• Camphor is known for its rubefacient quality (among others), increasing blood flow to a site of pain or swelling when applied to the skin[14].
  • Menthol has a soothing and cooling effect on the skin[15][16] (when applied topically), on the throat (when taken orally through lozenges or tea, for example) and also serves as a decongestant (when inhaled through diffusion).

If you want to try something ready-made, I suggest this Respiratory Balm. Tell me what you think!

How to Use Essential Oils to Treat the Common Cold

As previously discussed, essential oil components can be absorbed by 4 means[17]:

  1. Topical: via external skin using massage, compress or bath.
  2. Inhaled: directly or indirectly with or without steam using diffusers, aromastones, fans, humidifiers, aromasticks, nostril clips etc.
  3. Internal: via internal skin using mouthwashes, gargles, douches, pessaries or suppositories.
  4. Oral: using gelatin capsules or diluted in honey, alcohol or dispersant.

When it comes to colds, you’ll most likely be using a mix of these.

Here are some specific ways you can use essential oils for colds[18].

  • Treat with antimicrobial essential oils such as Tea Tree, Cajeput, Lemon and Red Thyme.
  • Support the immune system by using immunostimulants such as Eucalyptus, Lavender, Lemon and Tea Tree.
  • Eliminate excess mucus by using mucolytics and expectorants such as Aniseed, Eucalyptus, Everlasting, Fennel seed, Angelica root and Hyssop.
  • Soothe the inflamed mucous membranes by using Sandalwood.
  • Use steam inhalation with essential oils; make sure to use very hot steam (it’s a hostile environment for viruses)
  • Sleep is necessary to help your body fight off infection. If you’re having trouble sleeping, try some essential oils for sleep and relaxation.

How to Use Essential Oils for a Sore Throat

There are different ways to treat sore throat. Here are some ideas[19]:

  • Steam inhalations using essential oils such as Lavender, Tea tree, Cajeput and Ravensara
  • Gentle massage to the throat and chest area with a massage oil blend containing Frankincense, Lavender and Sandalwood can be used.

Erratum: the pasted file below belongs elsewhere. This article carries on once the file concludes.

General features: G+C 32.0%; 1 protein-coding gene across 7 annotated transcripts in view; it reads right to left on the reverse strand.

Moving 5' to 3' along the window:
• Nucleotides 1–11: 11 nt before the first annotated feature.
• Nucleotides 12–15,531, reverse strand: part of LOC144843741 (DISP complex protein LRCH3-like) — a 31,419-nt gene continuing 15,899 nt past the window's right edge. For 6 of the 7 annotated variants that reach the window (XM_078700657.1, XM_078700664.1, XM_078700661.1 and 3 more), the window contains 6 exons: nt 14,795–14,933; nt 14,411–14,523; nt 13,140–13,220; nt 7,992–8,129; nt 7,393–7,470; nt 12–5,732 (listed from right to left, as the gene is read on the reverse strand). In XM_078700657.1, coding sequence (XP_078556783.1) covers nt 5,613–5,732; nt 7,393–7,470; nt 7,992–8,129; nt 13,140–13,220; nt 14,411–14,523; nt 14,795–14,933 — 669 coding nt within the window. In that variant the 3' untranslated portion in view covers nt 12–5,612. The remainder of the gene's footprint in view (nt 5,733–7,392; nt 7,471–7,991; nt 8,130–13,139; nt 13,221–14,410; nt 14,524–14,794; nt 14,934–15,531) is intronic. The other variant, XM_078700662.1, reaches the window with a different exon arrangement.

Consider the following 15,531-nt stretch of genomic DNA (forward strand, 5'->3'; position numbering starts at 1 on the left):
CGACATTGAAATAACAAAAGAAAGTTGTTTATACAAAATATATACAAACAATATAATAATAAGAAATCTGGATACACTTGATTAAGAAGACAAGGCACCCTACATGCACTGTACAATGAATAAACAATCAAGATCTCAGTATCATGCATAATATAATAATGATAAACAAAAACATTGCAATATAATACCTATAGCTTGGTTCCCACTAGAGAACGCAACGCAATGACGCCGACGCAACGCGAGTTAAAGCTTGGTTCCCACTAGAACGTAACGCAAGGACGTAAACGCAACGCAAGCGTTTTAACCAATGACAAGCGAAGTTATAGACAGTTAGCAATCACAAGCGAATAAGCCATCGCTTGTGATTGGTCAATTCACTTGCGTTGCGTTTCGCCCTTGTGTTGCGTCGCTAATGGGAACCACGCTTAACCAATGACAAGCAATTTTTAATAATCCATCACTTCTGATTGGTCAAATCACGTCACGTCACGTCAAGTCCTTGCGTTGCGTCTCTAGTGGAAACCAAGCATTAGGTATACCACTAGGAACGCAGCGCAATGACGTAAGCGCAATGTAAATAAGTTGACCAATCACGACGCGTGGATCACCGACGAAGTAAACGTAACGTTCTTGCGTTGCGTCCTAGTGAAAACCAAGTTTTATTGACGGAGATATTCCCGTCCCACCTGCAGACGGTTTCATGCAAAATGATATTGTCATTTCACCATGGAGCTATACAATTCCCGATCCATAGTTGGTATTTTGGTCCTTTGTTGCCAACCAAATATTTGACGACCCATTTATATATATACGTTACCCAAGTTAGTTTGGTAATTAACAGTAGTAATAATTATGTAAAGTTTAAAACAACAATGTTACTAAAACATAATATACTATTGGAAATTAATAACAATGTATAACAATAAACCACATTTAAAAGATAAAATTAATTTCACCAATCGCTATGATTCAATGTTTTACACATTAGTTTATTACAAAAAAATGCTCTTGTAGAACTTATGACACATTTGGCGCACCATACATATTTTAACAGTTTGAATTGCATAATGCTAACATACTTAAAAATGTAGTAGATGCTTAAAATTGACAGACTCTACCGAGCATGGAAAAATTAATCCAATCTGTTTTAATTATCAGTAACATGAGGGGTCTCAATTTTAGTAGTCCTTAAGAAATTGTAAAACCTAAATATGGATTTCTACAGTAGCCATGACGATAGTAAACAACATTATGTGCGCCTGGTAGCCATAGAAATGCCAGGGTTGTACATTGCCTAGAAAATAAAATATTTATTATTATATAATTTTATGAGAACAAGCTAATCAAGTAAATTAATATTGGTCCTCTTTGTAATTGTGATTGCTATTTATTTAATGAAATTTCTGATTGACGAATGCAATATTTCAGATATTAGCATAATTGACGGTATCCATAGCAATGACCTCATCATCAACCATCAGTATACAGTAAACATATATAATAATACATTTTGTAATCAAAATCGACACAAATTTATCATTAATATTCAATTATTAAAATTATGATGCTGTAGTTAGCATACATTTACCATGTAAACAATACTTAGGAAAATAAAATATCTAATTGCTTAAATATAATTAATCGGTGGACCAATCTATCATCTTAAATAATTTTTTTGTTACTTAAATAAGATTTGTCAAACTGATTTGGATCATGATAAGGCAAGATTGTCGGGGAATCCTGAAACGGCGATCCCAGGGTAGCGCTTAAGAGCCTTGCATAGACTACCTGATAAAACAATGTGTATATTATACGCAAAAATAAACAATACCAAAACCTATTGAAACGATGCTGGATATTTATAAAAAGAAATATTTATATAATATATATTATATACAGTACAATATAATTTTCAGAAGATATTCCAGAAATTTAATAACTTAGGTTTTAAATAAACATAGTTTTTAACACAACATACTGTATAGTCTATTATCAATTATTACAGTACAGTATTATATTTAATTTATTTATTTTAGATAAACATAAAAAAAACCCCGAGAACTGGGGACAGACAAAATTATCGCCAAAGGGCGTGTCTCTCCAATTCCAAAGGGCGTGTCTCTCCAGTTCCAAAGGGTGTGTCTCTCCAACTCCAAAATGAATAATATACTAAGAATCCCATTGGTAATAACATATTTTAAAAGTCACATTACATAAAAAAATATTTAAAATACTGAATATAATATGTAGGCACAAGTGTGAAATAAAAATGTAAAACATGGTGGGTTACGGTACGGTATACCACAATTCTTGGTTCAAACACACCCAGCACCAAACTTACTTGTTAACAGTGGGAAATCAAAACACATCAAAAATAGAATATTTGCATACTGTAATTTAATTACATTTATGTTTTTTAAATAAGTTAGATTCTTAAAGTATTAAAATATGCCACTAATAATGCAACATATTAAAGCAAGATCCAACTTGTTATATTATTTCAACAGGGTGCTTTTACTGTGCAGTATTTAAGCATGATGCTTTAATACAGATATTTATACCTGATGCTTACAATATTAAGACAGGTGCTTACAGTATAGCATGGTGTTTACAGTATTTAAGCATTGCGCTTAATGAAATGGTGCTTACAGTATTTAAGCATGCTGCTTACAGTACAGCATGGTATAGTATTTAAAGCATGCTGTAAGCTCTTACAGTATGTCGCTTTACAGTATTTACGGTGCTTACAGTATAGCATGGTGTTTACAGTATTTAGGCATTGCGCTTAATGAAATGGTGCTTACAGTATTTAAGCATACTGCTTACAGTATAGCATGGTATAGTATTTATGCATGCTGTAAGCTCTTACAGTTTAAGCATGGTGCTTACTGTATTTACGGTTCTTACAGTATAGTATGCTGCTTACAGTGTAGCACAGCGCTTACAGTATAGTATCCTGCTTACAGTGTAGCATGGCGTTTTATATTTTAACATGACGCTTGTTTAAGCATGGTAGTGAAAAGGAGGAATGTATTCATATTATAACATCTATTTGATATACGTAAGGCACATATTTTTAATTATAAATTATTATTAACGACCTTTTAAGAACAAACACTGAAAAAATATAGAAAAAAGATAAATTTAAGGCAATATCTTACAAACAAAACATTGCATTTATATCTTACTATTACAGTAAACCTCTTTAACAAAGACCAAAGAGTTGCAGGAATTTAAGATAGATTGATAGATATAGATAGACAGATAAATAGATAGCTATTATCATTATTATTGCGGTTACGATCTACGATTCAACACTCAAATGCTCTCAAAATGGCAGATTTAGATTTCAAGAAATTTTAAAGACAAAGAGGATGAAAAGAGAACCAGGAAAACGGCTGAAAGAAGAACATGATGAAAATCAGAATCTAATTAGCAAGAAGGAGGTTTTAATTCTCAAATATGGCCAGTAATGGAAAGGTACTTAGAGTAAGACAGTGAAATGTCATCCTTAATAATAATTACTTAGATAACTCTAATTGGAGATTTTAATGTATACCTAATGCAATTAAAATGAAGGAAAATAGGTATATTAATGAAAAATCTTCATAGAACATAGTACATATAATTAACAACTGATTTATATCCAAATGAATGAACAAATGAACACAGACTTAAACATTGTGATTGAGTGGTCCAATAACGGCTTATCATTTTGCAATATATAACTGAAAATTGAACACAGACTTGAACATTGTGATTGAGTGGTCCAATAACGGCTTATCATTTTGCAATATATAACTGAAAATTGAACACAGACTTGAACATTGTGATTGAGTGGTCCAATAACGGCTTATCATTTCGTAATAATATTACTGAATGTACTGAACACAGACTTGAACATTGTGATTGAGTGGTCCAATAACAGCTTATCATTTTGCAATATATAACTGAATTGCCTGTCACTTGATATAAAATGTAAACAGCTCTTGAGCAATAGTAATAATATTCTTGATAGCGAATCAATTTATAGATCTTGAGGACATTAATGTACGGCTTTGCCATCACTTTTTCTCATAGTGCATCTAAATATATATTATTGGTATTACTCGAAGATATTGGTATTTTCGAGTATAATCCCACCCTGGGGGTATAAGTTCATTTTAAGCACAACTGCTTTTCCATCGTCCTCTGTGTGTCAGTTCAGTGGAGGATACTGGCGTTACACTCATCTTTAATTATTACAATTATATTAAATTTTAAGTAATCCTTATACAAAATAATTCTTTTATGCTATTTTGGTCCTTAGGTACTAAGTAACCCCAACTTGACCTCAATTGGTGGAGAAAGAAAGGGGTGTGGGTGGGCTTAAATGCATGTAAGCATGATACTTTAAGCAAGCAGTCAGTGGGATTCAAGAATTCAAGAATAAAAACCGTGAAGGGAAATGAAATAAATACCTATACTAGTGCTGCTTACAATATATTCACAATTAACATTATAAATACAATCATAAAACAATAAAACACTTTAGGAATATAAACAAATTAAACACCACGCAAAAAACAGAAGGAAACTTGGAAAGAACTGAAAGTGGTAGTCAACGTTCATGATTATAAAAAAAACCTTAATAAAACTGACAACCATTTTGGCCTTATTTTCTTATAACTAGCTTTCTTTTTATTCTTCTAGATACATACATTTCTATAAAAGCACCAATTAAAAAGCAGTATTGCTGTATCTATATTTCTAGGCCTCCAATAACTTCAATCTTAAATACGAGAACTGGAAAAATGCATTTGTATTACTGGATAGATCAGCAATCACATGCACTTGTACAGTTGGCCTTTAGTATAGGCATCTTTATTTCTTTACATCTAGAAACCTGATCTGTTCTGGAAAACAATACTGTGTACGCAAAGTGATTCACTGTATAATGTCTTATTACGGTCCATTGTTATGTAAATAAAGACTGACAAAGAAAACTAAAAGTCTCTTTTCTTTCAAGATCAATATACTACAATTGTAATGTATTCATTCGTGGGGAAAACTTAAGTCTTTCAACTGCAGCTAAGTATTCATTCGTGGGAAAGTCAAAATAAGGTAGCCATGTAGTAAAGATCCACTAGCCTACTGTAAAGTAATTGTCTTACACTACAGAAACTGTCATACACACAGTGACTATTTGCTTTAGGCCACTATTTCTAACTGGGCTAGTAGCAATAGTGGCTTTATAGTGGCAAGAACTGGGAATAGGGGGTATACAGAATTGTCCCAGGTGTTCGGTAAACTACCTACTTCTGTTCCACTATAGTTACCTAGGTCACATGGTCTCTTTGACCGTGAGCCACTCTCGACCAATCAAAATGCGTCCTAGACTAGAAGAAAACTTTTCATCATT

• Add 3 drops of Tea Tree oil to a glass of warm water, mix well and gargle. Repeat 2-3 times a day.
  • A drop of essential oil in honey (try Palmarosa in a teaspoon of honey; excellent for a sore throat). Pranarom offers a ready to use honey fortified with essential oils.

If you’re interested in trying something already made for you, consider these following products:

[1]See (Buckle, Jane. Clinical Aromatherapy. 3rd ed., Churchill Livingstone, 2003.) P. 147 for cited studies

[2] See (Lis-Balchin, Maria. Aromatherapy Science: A Guide for Healthcare Professionals. Pharmaceutical Press, 2006), p. 4 for cited studies.

[3]See (Battaglia, Salvatore. The Complete Guide to Aromatherapy. The International Centre of Holistic Aromatherapy, 2003.) P. 417 for cited studies

[4] Battaglia, Salvatore. The Complete Guide to Aromatherapy. The International Centre of Holistic Aromatherapy, 2003. P. 417

[5] Ibid. p. 417

[6] Ibid. p. 417

[7] Ibid. p. 418

[8] Ibid. p. 418

[9] See (Buckle, Jane. Clinical Aromatherapy. 3rd ed., Churchill Livingstone, 2003.), p. 354 for cited studies.

[10] Ibid, p. 354

[11] Ibid, p. 354

[12] Ibid, p. 151

[13] Ibid, p. 354

[14] Lis-Balchin, Maria. Aromatherapy Science: A Guide for Healthcare Professionals. Pharmaceutical Press, 2006), p. 4.

[15] Kamatou G, et al. Menthol: a simple monoterpene with remarkable biological properties. Phytochemistry. 2013;96:15–25.

[16] Yosipovitch G, et al. Effect of topically applied menthol on thermal, pain and itch sensations and biophysical properties of the skin. Arch. Dermatol. Res. 1996;288(5-6):245–248.

[17] Buckle, Jane. Clinical Aromatherapy. 3rd ed., Churchill Livingstone, 2003. p. 16

[18] Battaglia, Salvatore. The Complete Guide to Aromatherapy. The International Centre of Holistic Aromatherapy, 2003.

[19] Ibid.